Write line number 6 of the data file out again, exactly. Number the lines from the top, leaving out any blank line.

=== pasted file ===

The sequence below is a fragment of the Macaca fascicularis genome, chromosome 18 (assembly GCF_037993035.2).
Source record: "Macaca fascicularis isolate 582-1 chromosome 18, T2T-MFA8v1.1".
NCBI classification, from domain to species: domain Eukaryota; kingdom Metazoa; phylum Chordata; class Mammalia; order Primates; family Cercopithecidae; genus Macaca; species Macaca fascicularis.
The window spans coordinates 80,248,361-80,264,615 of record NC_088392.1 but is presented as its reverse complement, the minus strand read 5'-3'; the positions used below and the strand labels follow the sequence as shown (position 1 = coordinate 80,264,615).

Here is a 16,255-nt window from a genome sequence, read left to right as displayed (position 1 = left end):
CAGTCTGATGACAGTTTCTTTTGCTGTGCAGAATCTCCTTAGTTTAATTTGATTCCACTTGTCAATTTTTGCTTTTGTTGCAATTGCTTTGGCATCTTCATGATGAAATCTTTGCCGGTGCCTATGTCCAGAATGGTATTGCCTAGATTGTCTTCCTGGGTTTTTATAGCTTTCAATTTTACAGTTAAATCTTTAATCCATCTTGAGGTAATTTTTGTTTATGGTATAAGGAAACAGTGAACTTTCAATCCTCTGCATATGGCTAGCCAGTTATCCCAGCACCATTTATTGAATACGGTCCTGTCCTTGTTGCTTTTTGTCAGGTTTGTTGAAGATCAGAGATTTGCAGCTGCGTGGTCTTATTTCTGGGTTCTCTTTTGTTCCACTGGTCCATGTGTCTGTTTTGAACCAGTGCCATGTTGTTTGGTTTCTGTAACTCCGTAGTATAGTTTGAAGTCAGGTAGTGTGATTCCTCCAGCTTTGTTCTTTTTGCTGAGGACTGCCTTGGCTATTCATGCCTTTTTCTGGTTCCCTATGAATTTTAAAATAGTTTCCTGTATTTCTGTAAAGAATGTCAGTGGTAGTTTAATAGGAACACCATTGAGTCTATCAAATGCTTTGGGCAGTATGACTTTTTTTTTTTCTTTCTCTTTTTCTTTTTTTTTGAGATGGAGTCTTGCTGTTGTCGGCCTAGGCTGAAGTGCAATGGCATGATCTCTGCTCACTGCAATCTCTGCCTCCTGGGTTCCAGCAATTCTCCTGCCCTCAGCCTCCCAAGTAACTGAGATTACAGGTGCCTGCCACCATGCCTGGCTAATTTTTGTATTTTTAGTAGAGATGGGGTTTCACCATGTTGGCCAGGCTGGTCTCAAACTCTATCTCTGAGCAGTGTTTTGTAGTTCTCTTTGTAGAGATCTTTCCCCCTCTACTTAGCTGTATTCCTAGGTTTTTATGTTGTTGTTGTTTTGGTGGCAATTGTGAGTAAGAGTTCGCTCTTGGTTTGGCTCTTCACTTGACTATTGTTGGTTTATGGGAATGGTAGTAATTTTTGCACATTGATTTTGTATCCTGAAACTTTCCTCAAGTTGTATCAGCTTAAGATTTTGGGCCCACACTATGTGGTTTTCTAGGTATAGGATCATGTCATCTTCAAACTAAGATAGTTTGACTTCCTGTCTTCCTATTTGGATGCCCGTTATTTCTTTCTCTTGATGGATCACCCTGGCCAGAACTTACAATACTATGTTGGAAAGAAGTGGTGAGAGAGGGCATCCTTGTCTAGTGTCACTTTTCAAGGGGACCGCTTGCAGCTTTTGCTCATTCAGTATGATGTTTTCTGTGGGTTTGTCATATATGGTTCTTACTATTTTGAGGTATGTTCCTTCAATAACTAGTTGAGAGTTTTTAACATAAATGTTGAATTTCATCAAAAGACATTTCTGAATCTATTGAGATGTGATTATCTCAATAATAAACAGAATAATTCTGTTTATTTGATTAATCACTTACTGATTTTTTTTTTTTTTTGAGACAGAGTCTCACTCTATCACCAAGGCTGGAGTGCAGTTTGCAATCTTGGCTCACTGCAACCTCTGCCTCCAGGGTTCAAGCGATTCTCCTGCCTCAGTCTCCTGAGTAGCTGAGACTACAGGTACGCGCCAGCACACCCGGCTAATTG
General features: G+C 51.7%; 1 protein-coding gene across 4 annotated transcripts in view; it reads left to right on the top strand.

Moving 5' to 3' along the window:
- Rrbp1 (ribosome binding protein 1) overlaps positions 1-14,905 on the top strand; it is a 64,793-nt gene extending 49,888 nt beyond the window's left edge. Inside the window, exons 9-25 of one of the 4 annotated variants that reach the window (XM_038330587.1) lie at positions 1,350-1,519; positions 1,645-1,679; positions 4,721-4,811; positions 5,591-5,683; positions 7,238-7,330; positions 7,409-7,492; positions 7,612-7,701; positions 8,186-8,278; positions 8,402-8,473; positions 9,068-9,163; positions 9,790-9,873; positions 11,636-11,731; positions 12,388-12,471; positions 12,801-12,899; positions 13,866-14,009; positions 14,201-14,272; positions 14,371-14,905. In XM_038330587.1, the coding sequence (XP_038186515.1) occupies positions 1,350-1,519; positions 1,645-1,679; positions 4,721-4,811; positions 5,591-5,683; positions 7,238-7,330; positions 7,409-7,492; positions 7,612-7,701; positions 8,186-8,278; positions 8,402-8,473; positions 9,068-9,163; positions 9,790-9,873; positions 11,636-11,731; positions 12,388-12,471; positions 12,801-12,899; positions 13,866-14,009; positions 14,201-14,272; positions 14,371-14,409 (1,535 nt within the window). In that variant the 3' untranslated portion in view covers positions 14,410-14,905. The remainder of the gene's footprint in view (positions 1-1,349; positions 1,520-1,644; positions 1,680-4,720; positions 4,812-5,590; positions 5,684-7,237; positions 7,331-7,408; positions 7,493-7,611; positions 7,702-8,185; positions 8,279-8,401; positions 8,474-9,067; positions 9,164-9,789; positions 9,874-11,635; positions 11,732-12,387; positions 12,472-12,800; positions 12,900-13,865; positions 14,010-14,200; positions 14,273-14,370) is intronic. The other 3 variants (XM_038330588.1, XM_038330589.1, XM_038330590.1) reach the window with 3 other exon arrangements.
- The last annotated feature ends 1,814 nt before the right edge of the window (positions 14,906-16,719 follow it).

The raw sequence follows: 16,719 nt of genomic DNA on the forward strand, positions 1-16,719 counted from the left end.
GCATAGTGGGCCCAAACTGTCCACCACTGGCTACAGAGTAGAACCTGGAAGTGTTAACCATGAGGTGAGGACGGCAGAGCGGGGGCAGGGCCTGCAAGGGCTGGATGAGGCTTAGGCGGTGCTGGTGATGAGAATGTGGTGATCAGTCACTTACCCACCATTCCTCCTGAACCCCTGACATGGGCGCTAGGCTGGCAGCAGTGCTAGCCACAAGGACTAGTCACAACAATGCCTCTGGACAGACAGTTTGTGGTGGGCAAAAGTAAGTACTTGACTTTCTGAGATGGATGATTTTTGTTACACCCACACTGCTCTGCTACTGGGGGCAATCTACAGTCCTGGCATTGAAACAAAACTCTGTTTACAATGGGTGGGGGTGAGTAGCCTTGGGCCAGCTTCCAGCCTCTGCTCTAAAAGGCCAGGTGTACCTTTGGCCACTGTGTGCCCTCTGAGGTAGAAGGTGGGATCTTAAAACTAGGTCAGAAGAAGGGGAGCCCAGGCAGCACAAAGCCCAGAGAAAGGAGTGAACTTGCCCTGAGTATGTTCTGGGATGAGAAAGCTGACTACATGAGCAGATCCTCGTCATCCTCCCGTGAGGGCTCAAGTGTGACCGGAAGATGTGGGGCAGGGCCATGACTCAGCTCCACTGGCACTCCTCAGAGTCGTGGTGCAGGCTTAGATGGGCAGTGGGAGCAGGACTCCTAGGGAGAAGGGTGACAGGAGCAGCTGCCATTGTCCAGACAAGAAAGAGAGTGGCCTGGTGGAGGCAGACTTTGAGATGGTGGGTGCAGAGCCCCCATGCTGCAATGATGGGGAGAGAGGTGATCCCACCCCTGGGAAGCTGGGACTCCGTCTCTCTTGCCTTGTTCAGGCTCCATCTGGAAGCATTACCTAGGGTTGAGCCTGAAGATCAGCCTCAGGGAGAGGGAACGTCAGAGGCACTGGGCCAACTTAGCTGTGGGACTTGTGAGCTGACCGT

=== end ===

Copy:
CAGTCTGATGACAGTTTCTTTTGCTGTGCAGAATCTCCTTAGTTTAATTTGATTCCACTTGTCAATTTTTGCTTTTGTTGCAATTGCTTTGGCATCTTCATGATGAAATCTTTGCCGGTGCCTATGTCCAGAATGGTATTGCCTAGATTGTCTTCCTGGGTTTTTATAGCTTTCAATTTTACAGTTAAATCTTTAATCCATCTTGAGGTAATTTTTGTTTATGGTATAAGGAAACAGTGAACTTTCAATCCTCTGCATATGGCTAGCCAGTTATCCCAGCACCATTTATTGAATACGGTCCTGTCCTTGTTGCTTTTTGTCAGGTTTGTTGAAGATCAGAGATTTGCAGCTGCGTGGTCTTATTTCTGGGTTCTCTTTTGTTCCACTGGTCCATGTGTCTGTTTTGAACCAGTGCCATGTTGTTTGGTTTCTGTAACTCCGTAGTATAGTTTGAAGTCAGGTAGTGTGATTCCTCCAGCTTTGTTCTTTTTGCTGAGGACTGCCTTGGCTATTCATGCCTTTTTCTGGTTCCCTATGAATTTTAAAATAGTTTCCTGTATTTCTGTAAAGAATGTCAGTGGTAGTTTAATAGGAACACCATTGAGTCTATCAAATGCTTTGGGCAGTATGACTTTTTTTTTTTCTTTCTCTTTTTCTTTTTTTTTGAGATGGAGTCTTGCTGTTGTCGGCCTAGGCTGAAGTGCAATGGCATGATCTCTGCTCACTGCAATCTCTGCCTCCTGGGTTCCAGCAATTCTCCTGCCCTCAGCCTCCCAAGTAACTGAGATTACAGGTGCCTGCCACCATGCCTGGCTAATTTTTGTATTTTTAGTAGAGATGGGGTTTCACCATGTTGGCCAGGCTGGTCTCAAACTCTATCTCTGAGCAGTGTTTTGTAGTTCTCTTTGTAGAGATCTTTCCCCCTCTACTTAGCTGTATTCCTAGGTTTTTATGTTGTTGTTGTTTTGGTGGCAATTGTGAGTAAGAGTTCGCTCTTGGTTTGGCTCTTCACTTGACTATTGTTGGTTTATGGGAATGGTAGTAATTTTTGCACATTGATTTTGTATCCTGAAACTTTCCTCAAGTTGTATCAGCTTAAGATTTTGGGCCCACACTATGTGGTTTTCTAGGTATAGGATCATGTCATCTTCAAACTAAGATAGTTTGACTTCCTGTCTTCCTATTTGGATGCCCGTTATTTCTTTCTCTTGATGGATCACCCTGGCCAGAACTTACAATACTATGTTGGAAAGAAGTGGTGAGAGAGGGCATCCTTGTCTAGTGTCACTTTTCAAGGGGACCGCTTGCAGCTTTTGCTCATTCAGTATGATGTTTTCTGTGGGTTTGTCATATATGGTTCTTACTATTTTGAGGTATGTTCCTTCAATAACTAGTTGAGAGTTTTTAACATAAATGTTGAATTTCATCAAAAGACATTTCTGAATCTATTGAGATGTGATTATCTCAATAATAAACAGAATAATTCTGTTTATTTGATTAATCACTTACTGATTTTTTTTTTTTTTTGAGACAGAGTCTCACTCTATCACCAAGGCTGGAGTGCAGTTTGCAATCTTGGCTCACTGCAACCTCTGCCTCCAGGGTTCAAGCGATTCTCCTGCCTCAGTCTCCTGAGTAGCTGAGACTACAGGTACGCGCCAGCACACCCGGCTAATTG